Crystalloids versus Colloids for the Critical Care/ITU Patient
Introduction: Fluid Balance, Resuscitation, and the Crystalloid-Colloid Debate
Fluid imbalance in the critical care patient may result from several conditions including hypovolemia, normovolemia with maldistribution of fluid and hypervolemia (Kreimeier, 2000, p. 4). Hypovolemia is a common cause of fluid imbalance and may be induced by blood loss from trauma, or by dehydration due to fluid loss via gastrointestinal illness, fever, complications of diabetes mellitus, or renal dysfunction (Kreimeier, 2000). The resultant decrease in circulating blood volume may lead to decreased venous return, and in severe cases, to arterial ...view middle of the document...
305). The opposite of this is hydrostatic pressure where fluid moves through a capillary by outward force of the fluid on the membrane. Also during hypovolemia, activation of the renin-angiotensin system leads to peripheral vasoconstriction and the reabsorption by the kidney of sodium and water thereby increasing vascular volume (van Wissen & Breton, 2004, pp. 305-306).
Goals of fluid resuscitation. Sufficient oxygenation is the primary focus of fluid therapy. Thus, maintaining adequate pulmonary function and perfusion pressure are important (Kreimeier, 2000, p. 6). Most important is the maintenance of adequate circulatory volume (Kreimeier, 2000, p. 6). The main goal of fluid resuscitation is to maintain perfusion to the brain and heart by restoring intravascular volume (Diehl-Oplinger & Kaminski, 2004, p. 52). Two main factors that affect the choice of fluid for volume replacement are how the fluid was lost and which solutes need to be replaced (Diehl-Oplinger & Kaminski, 2004, p. 52).
The debate. The basic debate among proponents of each type of fluid is based on each side’s view of the potential negative effects of the other’s preferred fluid (Grocott & Hamilton, 2002, p. 5). Some argue that cost is central in the fluid resuscitation debate. It is reported that albumin is responsible for a substantial portion of some hospitals’ budgets (Vincern, 2000, p. S33). Those in the crystalloid camp also cite the hemodynamic derangements, increased potential for intravascular volume overload, and the potential for severe allergic reactions caused by colloids (Grocott & Hamilton, 2002, p. 5). Those who favor colloids point out the large volumes required to achieve the desired effect and the resultant tissue edema and potential for poor organ perfusion that may result from infusion of necessarily large volumes of crystalloid fluids (Grocott & Hamilton, 2002, p. 5).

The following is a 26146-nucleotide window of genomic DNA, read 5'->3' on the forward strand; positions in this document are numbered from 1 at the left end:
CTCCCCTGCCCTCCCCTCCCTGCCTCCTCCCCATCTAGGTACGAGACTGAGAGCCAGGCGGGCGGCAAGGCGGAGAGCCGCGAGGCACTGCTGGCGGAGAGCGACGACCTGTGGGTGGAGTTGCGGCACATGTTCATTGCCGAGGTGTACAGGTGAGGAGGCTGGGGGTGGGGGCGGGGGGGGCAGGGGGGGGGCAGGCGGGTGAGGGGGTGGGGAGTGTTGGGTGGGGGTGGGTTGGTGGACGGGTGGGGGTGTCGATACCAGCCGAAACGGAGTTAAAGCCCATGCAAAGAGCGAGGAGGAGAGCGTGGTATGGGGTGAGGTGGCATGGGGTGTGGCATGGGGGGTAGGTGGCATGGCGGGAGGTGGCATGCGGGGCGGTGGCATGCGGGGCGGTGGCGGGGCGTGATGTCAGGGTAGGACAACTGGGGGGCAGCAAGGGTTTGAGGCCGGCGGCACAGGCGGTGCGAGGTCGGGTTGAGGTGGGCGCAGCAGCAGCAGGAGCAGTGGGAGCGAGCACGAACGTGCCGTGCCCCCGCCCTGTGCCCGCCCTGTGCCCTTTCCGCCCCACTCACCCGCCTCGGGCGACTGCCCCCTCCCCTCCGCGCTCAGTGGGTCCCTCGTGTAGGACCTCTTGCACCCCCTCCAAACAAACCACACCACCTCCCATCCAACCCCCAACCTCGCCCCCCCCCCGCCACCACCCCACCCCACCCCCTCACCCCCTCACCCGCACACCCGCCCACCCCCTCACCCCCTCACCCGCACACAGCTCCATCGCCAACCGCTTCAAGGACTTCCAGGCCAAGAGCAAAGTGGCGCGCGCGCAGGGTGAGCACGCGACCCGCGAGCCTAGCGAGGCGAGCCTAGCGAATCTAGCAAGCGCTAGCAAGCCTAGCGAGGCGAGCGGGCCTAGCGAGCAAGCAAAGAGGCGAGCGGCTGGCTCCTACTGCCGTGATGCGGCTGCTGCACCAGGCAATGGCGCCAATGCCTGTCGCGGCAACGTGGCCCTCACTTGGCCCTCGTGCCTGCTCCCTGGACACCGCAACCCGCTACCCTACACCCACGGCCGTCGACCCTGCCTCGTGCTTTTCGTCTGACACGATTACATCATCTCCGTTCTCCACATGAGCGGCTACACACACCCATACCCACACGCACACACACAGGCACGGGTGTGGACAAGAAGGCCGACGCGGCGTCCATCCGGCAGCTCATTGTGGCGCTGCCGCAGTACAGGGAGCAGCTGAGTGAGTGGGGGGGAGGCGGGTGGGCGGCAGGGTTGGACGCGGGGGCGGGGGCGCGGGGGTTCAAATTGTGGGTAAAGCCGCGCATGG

Crystalloids are fluids, such as Ringers and 0.9% sodium chloride, that closely mimic the body’s extracellular fluid (ECF; Diehl-Oplinger & Kaminski, 2004, p. 53). These can be used to expand both intracellular and extracellular volume. Crystalloids can be isotonic, hypertonic, or hypotonic (Diehl-Oplinger & Kaminski, 2004, p. 53). Isotonic fluids—which have the same tonicity of as plasma—can be used to restore intravascular volume without changing plasma electrolyte concentration or altering fluid shifts between intracellular and extracellular spaces (Diehl-Oplinger & Kaminski, 2004, p. 53). Hypertonic fluids draw fluid from inside the cells into the extracellular space causing cells to shrink and increasing the volume of ECF (Diehl-Oplinger & Kaminski, 2004, p. 53). Conversely, hypotonic fluids help move fluid from the extracellular space into the cells. Overly aggressive use of crystalloids for fluid replacement may lead to volume overload, electrolyte imbalances, coagulopathy, and heart failure (Diehl-Oplinger & Kaminski, 2004, p. 54).
Colloids contain solutes that are...